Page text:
A
Answered by: Jackie Doyle-Price
Answered on: 05 June 2019

Recommendation 54 in the Five Year Forward View for Mental Health states that this Department should consider how to introduce the regulation of psychological therapy services, which are not currently inspected unless they are provided within secondary mental health services.

The Government has accepted all of the recommendations in the Five Year Forward View for Mental Health, including Recommendation 54. We are currently considering how to implement this recommendation.

Q
(Stockton South)
[N]
Close

Named Day

'Named day' questions only occur in the House of Commons. The MP tabling the question specifies the date on which they should receive an answer. MPs may not table more than five named day questions on a single day.

Asked on: 08 May 2019
Department of Health and Social Care
Autism: Diagnosis
Commons
To ask the Secretary of State for Health and Social Care, with reference to the oral contribution of the Minister for Care of 8 May 2019, Official Report, column 432, when the data on autism diagnosis waiting times will be published.
A
Answered by: Caroline Dinenage
Answered on: 13 May 2019

The Department is determined to drive up performance on autism diagnosis nationally. To support this NHS Digital began formally collecting autism diagnosis waiting time data from mental health provider trusts for the first time through the Mental Health Services Data set in April 2018. Data is submitted on behalf of autism diagnostic services, in line with issued guidance. We expect to publish a report after a year’s data has been collected and analysed, this autumn. As this is the first time this data is being submitted some work to improve its quality may be necessary.

Q
(Stockton South)
[N]
Close

Named Day

'Named day' questions only occur in the House of Commons. The MP tabling the question specifies the date on which they should receive an answer. MPs may not table more than five named day questions on a single day.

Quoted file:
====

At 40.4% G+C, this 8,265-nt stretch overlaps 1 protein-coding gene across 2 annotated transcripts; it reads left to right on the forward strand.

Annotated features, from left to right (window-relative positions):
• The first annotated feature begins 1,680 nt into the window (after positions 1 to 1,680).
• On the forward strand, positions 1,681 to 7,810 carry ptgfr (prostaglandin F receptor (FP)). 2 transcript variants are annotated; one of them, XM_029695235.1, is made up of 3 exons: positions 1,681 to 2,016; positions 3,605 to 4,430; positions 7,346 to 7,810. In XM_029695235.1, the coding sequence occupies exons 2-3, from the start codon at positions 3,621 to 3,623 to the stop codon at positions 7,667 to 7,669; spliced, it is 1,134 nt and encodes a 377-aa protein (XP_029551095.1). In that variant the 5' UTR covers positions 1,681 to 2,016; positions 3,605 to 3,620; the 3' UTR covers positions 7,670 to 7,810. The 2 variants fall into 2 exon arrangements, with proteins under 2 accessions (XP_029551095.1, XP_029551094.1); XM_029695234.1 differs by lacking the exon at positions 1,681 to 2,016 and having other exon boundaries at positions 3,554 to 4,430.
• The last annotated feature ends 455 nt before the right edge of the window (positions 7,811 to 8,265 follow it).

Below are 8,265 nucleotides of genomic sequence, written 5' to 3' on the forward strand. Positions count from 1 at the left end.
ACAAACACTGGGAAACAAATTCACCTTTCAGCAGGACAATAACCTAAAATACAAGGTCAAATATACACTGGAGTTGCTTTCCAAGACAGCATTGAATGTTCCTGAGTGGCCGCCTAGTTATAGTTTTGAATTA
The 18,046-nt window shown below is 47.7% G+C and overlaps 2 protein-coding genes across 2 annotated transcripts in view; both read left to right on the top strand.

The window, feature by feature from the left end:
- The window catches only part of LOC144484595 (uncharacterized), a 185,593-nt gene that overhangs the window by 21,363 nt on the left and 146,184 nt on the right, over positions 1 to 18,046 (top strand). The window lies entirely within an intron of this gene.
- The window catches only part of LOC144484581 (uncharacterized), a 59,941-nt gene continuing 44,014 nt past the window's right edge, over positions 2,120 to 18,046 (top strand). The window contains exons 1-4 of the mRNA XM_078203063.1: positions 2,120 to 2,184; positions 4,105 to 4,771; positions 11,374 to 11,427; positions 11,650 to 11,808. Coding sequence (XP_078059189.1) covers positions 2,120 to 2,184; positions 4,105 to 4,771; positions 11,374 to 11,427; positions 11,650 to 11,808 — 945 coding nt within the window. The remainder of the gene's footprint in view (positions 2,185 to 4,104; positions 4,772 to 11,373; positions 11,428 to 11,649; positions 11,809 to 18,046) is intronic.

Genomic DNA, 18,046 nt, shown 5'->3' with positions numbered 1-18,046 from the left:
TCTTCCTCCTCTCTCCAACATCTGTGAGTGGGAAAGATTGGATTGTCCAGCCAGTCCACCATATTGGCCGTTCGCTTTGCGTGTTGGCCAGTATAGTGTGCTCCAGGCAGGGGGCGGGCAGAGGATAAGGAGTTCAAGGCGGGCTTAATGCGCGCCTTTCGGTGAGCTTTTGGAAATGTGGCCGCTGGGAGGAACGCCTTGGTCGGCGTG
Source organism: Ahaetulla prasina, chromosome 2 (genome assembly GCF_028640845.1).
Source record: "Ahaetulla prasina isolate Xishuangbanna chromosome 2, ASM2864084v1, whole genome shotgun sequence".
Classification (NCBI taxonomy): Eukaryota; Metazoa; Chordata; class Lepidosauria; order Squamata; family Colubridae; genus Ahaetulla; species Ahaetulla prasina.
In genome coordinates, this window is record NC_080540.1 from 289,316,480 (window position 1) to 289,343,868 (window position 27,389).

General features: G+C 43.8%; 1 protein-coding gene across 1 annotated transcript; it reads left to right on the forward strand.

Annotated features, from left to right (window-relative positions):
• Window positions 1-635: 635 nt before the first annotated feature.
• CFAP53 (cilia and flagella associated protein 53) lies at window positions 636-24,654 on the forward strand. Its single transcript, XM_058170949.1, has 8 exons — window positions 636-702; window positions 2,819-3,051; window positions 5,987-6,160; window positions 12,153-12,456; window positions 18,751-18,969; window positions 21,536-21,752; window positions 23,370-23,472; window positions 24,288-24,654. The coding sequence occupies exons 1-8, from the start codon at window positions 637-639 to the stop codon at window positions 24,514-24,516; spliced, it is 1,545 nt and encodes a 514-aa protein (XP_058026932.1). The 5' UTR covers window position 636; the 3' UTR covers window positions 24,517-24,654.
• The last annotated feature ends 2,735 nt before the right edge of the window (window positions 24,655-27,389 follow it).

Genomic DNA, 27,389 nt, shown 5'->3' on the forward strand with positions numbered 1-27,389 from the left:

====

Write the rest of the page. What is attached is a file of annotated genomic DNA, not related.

Asked on: 25 April 2019
Department of Health and Social Care
Cervical Cancer: Screening
Commons
To ask the Secretary of State for Health and Social Care, how many CCGs (a) achieved and (b) did not achieve the turnaround target of 98 per cent of patients receiving their cervical screening results within 14 days of having a test in the last month for which figures are available; and if he will make a statement.
A
Answered by: Seema Kennedy
Answered on: 30 April 2019

Data is reported by local authority and published annually by NHS England, with the most recent information available at the following link:

https://digital.nhs.uk/data-and-information/publications/statistical/cervical-screening-programme/england---2017-18

However, data by clinical commissioning group (CCG) was published by the National Audit Office (NAO) Investigation into the Management of Health Screening and is available at the following link:

https://www.nao.org.uk/report/investigation-into-adult-health-screening/

The data published by the NAO shows the target for delivering cervical screening results letters within 14 days was not met in 189 out of 207 CCGs in 2017-18.

The 2016 announcement of the planned introduction of human papillomavirus primary screening and planned reconfiguration of laboratories has impacted on cytology workforce retention and recruitment rates. This led to an increase in the turnaround times of cervical screening samples in 2016-17 and 2017-18.

NHS England is taking steps to make sure the delivery, performance and oversight of screening services meet the high standard NHS patients rightly expect. This includes moving samples around the country to reduce the burden on those laboratories most under pressure. Professor Sir Mike Richards has also been commissioned to undertake a major review of cancer screening as part the NHS Long Term Plan’s renewed drive to improve care and save lives.

Q
(Stockton South)
[N]
Close

Named Day

'Named day' questions only occur in the House of Commons. The MP tabling the question specifies the date on which they should receive an answer. MPs may not table more than five named day questions on a single day.

Asked on: 24 April 2019
Foreign and Commonwealth Office
Robert Kyagulanyi Ssentamu
Commons
To ask the Secretary of State for Foreign and Commonwealth Affairs, what representations he has made to his Ugandan counterpart on the reported arrest of the Member of the Ugandan Parliament Robert Kyagulanyi Ssentamu; and if he will make a statement.
A
Answered by: Harriett Baldwin
Answered on: 29 April 2019

Our High Commission in Kampala are aware of this incident and continue to monitor developments closely and raise concerns regarding Kyagulanyi's treatment with the Ugandan government. The UK supports freedom of expression as a fundamental human right and maintains that it is an essential quality of any functioning democracy. We regularly raise any concerns around civic and political issues directly with the Ugandan government